Southern Snow

As rain erases the expected snow, the shovel and scraper languish by the door.


In honor of my friends in Virginia, Texas and Louisiana: 

Snow is more occasional than seasonal in the southeastern states, surprising us every time. Rarer than a blue moon, expected with excitement mixed with fear, snow is a favorite winter topic, whether it actually arrives or not. If, when, how much, how deep, how high and for how long buzz in school hallways and supermarket aisles for days. We’re still talking about the time it almost snowed last year. Schools close for “might snow,” “looks like snow,” and if all else fails, “high winds.” Any hint of any weather at all brings out shoppers piling carts with staples, pumping gas into pickups, and excitedly comparing predictions, as gleeful and nervous as middle-schoolers before a dance.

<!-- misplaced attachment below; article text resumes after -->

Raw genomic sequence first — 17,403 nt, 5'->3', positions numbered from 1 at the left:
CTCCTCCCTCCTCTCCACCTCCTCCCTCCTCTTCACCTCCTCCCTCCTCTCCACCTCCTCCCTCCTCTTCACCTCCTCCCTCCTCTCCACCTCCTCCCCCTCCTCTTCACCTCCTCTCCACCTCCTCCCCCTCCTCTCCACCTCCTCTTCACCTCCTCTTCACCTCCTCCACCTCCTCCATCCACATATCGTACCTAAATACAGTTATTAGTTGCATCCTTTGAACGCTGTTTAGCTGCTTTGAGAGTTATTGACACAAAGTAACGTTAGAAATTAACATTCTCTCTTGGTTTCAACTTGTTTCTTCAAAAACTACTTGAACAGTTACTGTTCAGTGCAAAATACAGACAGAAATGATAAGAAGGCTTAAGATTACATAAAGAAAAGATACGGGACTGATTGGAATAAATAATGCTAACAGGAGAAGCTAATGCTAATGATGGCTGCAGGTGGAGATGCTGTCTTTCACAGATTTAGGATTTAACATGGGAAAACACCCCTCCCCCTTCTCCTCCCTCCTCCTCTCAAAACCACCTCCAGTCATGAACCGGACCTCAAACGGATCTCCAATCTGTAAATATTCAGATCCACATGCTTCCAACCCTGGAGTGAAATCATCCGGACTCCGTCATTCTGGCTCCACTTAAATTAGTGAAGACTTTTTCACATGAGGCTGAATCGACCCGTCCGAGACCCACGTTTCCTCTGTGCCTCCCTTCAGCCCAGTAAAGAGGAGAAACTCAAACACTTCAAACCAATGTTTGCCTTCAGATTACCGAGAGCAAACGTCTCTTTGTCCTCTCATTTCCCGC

Waiting for snow, we manage to sleep until daylight, then rush to windows to check the view, giddy with the possibilities. Slantwise snow busily brushes…

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